FOR MORE THAN a month, India has been awash with protests. Triggered by the December 12 passage of the highly contentious Citizenship Amendment Act, hundreds of thousands of people, many of them students, have taken to the streets in defiance of the latest in a string of anti-Muslim policies rolled out by the ruling Bharatiya Janata Party, or BJP.

The CAA fast-tracks Indian citizenship for Hindus, Sikhs, Buddhist, Christians, Parsis, and Jains who arrived in India before December 31, 2014, from its Muslim-majority neighbors, namely Pakistan, Bangladesh, and Afghanistan. By smoothing the path for all non-Muslim immigrants from adjoining countries to attain citizenship, the law paves the way for practitioners of Islam to be unfairly disadvantaged when seeking to immigrate to India.

Indian Prime Minister Narendra Modi has framed the CAA as a noble effort to welcome Hindus who are oppressed in neighboring Muslim-majority countries. During a recent rally in India’s capital, Modi said, “We passed this bill to help the persecuted.”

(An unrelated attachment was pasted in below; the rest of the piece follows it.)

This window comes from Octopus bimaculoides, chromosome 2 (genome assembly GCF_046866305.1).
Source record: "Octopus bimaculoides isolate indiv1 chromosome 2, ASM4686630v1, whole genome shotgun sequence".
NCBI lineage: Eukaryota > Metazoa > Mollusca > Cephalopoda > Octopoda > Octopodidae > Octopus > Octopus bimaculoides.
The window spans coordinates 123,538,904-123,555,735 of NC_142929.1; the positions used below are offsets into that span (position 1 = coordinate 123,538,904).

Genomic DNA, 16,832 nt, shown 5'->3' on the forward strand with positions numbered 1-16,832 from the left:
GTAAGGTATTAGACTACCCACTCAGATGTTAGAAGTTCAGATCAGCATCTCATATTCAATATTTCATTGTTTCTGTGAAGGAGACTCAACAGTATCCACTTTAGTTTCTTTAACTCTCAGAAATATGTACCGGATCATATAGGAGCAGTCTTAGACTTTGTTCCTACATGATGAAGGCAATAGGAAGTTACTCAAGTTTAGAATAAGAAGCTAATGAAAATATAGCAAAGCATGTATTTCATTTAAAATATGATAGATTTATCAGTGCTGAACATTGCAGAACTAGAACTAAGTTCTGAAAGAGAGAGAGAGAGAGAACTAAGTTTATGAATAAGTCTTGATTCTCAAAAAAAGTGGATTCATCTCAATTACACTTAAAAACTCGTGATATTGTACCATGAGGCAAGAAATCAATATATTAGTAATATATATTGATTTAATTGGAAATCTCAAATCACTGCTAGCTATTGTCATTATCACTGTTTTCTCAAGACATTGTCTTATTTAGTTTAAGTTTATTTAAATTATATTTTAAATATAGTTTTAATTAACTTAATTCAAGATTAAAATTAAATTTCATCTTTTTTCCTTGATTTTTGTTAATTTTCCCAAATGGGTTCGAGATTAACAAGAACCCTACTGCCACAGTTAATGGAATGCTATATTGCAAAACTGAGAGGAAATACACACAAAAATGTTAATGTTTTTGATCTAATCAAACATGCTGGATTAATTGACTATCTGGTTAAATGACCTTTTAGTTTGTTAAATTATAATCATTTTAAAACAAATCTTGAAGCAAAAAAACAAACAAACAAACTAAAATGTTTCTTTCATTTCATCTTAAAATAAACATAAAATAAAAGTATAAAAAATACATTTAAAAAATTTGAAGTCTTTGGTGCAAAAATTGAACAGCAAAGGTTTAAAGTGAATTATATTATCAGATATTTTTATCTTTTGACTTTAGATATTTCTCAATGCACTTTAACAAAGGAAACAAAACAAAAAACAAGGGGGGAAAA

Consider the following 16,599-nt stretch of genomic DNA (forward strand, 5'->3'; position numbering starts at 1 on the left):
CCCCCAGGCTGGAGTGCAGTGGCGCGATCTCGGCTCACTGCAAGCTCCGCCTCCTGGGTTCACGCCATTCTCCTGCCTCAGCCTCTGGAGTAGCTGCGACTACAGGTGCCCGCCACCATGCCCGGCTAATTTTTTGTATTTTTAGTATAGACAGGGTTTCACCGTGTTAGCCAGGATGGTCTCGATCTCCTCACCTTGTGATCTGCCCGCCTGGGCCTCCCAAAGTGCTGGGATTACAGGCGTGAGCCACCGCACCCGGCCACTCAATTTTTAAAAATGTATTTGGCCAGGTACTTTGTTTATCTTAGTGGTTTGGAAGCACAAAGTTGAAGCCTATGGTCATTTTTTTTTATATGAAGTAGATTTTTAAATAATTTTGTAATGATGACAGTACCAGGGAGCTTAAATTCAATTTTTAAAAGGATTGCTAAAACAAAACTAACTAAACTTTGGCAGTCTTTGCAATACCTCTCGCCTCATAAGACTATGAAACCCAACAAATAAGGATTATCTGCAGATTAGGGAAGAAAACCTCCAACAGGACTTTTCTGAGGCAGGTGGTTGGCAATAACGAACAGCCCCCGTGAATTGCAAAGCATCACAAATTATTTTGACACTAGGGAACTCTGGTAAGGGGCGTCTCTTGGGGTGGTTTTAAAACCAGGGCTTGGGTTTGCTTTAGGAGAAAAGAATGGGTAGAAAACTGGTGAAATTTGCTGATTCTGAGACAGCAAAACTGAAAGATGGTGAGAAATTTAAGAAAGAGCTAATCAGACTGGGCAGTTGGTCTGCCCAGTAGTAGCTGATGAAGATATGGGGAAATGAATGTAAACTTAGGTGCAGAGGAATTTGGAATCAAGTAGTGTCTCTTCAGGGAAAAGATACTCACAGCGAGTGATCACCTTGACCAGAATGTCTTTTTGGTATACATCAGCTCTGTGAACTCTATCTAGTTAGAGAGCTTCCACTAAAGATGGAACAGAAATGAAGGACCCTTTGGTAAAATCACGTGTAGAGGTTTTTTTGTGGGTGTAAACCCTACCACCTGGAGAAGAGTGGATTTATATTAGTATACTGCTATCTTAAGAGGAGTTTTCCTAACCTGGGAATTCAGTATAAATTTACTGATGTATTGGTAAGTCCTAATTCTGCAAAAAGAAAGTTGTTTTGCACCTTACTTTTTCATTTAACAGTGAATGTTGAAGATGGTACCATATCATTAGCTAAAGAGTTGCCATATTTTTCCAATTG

The anti-CAA protests are an unprecedented show of resistance against Modi’s BJP, and they come on the heels of several moves by the Indian government in recent months that seem designed to punish Muslims. In early August, the BJP amended the constitution to strip Kashmir, an embattled Muslim-majority region, of its autonomy. Then, in November, the Indian Supreme Court issued a ruling enabling the construction of a Hindu temple on the site of a 16th-century mosque desecrated more than two decades ago by Hindu nationalists in the city of Ayodhya.

The anti-CAA protests began in the state of Assam, where the BJP had supported the implementation of a National Registry of Citizens under orders from the Supreme Court in 2015. The NRC, which grew out of a decadeslong ethno-linguistic dispute between Indigenous Assamese people and Muslim and Hindu immigrants from neighboring Bangladesh, was billed as a way to identify unauthorized immigrants, forcing residents of Assam to establish their Indian lineage or be stripped of their citizenship. But the BJP turned the registry into a predominantly anti-Muslim exercise: Ultimately, a major portion of the 2 million residents of Assam who were excluded from the list were Muslim.

This story first appeared on THEINTERCEPT.COM